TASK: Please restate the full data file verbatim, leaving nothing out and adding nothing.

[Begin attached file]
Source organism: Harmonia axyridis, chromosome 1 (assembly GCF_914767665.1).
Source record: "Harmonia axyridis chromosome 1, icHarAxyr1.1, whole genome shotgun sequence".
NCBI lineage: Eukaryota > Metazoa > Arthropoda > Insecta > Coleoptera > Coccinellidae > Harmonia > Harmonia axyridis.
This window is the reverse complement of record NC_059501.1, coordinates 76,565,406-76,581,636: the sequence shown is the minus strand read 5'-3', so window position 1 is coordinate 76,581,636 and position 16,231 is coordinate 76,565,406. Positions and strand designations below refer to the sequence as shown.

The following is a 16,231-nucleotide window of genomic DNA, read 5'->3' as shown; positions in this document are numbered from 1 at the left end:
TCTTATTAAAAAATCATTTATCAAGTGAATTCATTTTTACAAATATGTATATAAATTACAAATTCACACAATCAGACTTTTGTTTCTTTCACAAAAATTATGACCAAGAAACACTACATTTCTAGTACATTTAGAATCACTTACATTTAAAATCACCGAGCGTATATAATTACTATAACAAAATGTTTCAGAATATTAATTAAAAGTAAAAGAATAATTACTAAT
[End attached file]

Source organism: Harmonia axyridis, chromosome 1 (assembly GCF_914767665.1).
Source record: "Harmonia axyridis chromosome 1, icHarAxyr1.1, whole genome shotgun sequence".
NCBI lineage: Eukaryota > Metazoa > Arthropoda > Insecta > Coleoptera > Coccinellidae > Harmonia > Harmonia axyridis.
This window is the reverse complement of record NC_059501.1, coordinates 76,565,406-76,581,636: the sequence shown is the minus strand read 5'-3', so window position 1 is coordinate 76,581,636 and position 16,231 is coordinate 76,565,406. Positions and strand designations below refer to the sequence as shown.

The following is a 16,231-nucleotide window of genomic DNA, read 5'->3' as shown; positions in this document are numbered from 1 at the left end:
TCTTATTAAAAAATCATTTATCAAGTGAATTCATTTTTACAAATATGTATATAAATTACAAATTCACACAATCAGACTTTTGTTTCTTTCACAAAAATTATGACCAAGAAACACTACATTTCTAGTACATTTAGAATCACTTACATTTAAAATCACCGAGCGTATATAATTACTATAACAAAATGTTTCAGAATATTAATTAAAAGTAAAAGAATAATTACTAAT